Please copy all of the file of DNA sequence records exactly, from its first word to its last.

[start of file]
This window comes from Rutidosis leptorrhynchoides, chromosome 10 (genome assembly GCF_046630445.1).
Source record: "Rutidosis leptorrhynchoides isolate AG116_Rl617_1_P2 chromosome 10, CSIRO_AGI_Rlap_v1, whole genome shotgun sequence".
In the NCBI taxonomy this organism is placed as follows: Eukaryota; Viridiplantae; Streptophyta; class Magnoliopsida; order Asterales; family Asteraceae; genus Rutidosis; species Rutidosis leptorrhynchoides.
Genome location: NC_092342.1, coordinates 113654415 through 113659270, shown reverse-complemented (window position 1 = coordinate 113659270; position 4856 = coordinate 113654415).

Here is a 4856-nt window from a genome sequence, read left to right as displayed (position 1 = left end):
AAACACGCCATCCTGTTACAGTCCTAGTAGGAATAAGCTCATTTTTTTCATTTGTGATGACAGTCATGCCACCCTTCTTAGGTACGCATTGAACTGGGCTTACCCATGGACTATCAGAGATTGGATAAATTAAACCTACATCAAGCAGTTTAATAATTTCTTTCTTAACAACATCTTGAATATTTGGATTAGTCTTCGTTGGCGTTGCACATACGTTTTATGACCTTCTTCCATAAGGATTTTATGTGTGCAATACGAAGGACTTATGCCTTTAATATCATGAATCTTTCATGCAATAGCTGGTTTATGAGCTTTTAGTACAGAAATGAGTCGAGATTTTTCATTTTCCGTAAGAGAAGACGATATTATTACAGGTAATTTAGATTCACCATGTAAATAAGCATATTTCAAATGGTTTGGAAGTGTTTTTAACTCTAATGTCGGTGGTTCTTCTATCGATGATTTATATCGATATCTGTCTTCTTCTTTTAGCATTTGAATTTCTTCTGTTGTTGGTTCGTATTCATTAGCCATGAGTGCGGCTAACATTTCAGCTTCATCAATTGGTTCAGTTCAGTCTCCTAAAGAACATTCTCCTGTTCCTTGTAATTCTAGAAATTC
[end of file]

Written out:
This window comes from Rutidosis leptorrhynchoides, chromosome 10 (genome assembly GCF_046630445.1).
Source record: "Rutidosis leptorrhynchoides isolate AG116_Rl617_1_P2 chromosome 10, CSIRO_AGI_Rlap_v1, whole genome shotgun sequence".
In the NCBI taxonomy this organism is placed as follows: Eukaryota; Viridiplantae; Streptophyta; class Magnoliopsida; order Asterales; family Asteraceae; genus Rutidosis; species Rutidosis leptorrhynchoides.
Genome location: NC_092342.1, coordinates 113654415 through 113659270, shown reverse-complemented (window position 1 = coordinate 113659270; position 4856 = coordinate 113654415).

Here is a 4856-nt window from a genome sequence, read left to right as displayed (position 1 = left end):
AAACACGCCATCCTGTTACAGTCCTAGTAGGAATAAGCTCATTTTTTTCATTTGTGATGACAGTCATGCCACCCTTCTTAGGTACGCATTGAACTGGGCTTACCCATGGACTATCAGAGATTGGATAAATTAAACCTACATCAAGCAGTTTAATAATTTCTTTCTTAACAACATCTTGAATATTTGGATTAGTCTTCGTTGGCGTTGCACATACGTTTTATGACCTTCTTCCATAAGGATTTTATGTGTGCAATACGAAGGACTTATGCCTTTAATATCATGAATCTTTCATGCAATAGCTGGTTTATGAGCTTTTAGTACAGAAATGAGTCGAGATTTTTCATTTTCCGTAAGAGAAGACGATATTATTACAGGTAATTTAGATTCACCATGTAAATAAGCATATTTCAAATGGTTTGGAAGTGTTTTTAACTCTAATGTCGGTGGTTCTTCTATCGATGATTTATATCGATATCTGTCTTCTTCTTTTAGCATTTGAATTTCTTCTGTTGTTGGTTCGTATTCATTAGCCATGAGTGCGGCTAACATTTCAGCTTCATCAATTGGTTCAGTTCAGTCTCCTAAAGAACATTCTCCTGTTCCTTGTAATTCTAGAAATTC